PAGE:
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Russian professor sent to prison for killing student

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Copyright 2019 The Associated Press. All rights reserved.

FILE In this file photo taken on Monday, Nov. 11, 2019, Oleg Sokolov, a history professor at St. Petersburg State University sits in a cage waiting for a court session in St. Petersburg, Russia. A court in St. Petersburg has ruled to delay the trial of a prominent history professor charged with murdering and dismembering a female student. The St. Petersburg City Court put off the trial's opening until Monday, June 15, 2020 on request of the defendant's lawyers, who argued that they hadn't had enough time to study the evidence. (AP Photo/Dmitri Lovetsky, File)

ST. PETERSBURG – A court in St. Petersburg on Friday convicted a prominent history professor on charges of murdering and dismembering a female student and sentenced him to 12 1/2 years in prison.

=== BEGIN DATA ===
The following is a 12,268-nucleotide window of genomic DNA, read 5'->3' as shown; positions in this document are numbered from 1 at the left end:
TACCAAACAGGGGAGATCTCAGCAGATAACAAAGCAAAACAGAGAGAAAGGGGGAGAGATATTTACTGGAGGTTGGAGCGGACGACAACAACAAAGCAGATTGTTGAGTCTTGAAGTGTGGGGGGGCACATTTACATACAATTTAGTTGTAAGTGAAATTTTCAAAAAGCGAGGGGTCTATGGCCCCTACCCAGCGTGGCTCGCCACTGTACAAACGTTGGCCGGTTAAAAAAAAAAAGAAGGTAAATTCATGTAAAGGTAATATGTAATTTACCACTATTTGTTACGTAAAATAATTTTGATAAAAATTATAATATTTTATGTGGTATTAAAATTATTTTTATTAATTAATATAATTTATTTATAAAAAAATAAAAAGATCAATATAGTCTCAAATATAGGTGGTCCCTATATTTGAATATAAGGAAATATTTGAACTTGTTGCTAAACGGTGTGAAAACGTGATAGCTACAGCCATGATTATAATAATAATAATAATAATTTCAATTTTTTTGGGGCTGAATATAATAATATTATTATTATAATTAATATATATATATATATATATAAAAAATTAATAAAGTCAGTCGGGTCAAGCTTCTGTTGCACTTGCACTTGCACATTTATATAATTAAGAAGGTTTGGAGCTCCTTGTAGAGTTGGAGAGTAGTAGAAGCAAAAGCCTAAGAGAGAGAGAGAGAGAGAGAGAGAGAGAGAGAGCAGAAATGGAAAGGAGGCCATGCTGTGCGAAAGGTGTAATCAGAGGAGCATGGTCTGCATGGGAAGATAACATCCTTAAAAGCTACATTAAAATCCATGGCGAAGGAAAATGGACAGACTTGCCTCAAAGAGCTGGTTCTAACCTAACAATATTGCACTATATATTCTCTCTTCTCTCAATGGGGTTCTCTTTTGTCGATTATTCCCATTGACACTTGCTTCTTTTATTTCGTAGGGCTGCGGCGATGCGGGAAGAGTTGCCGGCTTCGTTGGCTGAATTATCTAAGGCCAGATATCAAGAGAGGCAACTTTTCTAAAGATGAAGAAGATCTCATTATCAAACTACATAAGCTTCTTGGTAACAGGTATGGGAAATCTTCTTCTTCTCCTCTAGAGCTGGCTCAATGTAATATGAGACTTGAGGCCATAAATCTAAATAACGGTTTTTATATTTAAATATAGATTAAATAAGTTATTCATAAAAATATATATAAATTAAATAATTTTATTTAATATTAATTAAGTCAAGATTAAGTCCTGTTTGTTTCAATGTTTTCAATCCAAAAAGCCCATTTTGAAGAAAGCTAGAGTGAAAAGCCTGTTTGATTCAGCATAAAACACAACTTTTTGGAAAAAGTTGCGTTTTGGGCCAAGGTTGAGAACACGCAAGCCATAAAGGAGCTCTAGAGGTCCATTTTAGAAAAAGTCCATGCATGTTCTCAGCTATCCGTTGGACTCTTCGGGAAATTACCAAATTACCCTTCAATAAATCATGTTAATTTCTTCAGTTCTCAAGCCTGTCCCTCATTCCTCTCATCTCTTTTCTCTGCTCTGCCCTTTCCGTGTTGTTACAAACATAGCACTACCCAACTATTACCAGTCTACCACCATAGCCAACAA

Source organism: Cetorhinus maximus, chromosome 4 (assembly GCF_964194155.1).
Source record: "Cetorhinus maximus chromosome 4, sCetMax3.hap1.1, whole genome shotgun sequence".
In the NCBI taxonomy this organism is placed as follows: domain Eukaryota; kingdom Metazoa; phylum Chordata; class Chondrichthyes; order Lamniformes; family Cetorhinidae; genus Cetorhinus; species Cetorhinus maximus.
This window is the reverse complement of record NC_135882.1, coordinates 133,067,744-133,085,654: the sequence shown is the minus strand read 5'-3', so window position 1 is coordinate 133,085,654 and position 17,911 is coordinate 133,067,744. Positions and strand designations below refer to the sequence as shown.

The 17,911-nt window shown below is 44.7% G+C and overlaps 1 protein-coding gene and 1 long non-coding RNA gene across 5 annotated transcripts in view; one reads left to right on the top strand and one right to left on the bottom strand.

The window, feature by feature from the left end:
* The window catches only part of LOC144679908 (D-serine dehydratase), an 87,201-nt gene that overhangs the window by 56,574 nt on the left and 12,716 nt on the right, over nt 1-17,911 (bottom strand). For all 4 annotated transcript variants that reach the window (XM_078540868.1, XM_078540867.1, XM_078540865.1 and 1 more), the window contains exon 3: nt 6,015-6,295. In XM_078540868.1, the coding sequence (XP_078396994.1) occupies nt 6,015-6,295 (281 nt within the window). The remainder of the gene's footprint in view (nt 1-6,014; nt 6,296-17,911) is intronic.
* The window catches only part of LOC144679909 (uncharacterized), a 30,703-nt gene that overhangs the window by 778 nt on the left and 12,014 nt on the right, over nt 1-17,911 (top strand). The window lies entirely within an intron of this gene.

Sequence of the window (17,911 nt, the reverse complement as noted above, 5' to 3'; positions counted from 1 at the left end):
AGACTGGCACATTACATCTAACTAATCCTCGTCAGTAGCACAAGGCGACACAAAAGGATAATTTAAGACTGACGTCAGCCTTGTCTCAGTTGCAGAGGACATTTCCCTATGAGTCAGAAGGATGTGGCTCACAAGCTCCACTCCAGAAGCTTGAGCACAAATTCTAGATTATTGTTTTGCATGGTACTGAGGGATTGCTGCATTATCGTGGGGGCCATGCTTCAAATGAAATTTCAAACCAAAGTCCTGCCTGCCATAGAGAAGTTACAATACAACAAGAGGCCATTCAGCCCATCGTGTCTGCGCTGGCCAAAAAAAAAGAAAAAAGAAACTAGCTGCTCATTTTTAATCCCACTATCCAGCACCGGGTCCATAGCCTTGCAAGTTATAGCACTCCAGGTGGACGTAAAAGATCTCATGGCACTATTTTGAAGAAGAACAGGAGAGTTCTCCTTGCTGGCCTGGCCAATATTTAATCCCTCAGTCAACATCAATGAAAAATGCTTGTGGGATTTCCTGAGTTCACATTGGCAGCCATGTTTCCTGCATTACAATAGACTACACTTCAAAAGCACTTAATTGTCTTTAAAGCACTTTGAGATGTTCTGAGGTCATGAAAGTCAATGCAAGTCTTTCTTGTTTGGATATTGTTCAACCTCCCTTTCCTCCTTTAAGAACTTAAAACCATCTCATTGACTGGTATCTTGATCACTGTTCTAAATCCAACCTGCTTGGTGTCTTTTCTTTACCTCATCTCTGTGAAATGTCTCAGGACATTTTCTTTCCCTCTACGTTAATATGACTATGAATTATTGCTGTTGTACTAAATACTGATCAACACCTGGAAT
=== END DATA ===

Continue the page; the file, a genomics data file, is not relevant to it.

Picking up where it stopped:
The court found 64-year-old Oleg Sokolov, who taught at St. Petersburg State University, guilty of shooting and killing 24-year-old doctoral student Anastasia Yeshchenko at his apartment in November 2019.

Sokolov was detained after being pulled from the Moika River outside his St. Petersburg apartment with a backpack with two severed arms inside.

The limbs were identified as Yeshchenko’s, and investigators found other body parts in the river and in Sokolov’s apartment in the historic part of St. Petersburg, less than a mile from the Hermitage Museum.

During the trial, Sokolov testified that he and Yeshchenko had a romantic relationship and that he shot her during a quarrel.

Prosecutors have requested a 15-year sentence.

Sokolov was known for his books about the Napoleonic era and his enthusiastic participation in reenactments of historic battles, and his case attracted broad attention in Russia.

A fluent French speaker, Sokolov was a leading member of military reenactment movements since the early 1990s and represented Napoleon in numerous representations of historic battles and other events.

Sokolov's flamboyant style and fiery delivery made him popular among students, and he spoke about his passion for the Napoleonic era in TV interviews. Napoleon was his idol and fellow history buffs would address him ‘Sire,’ the emperor’s title.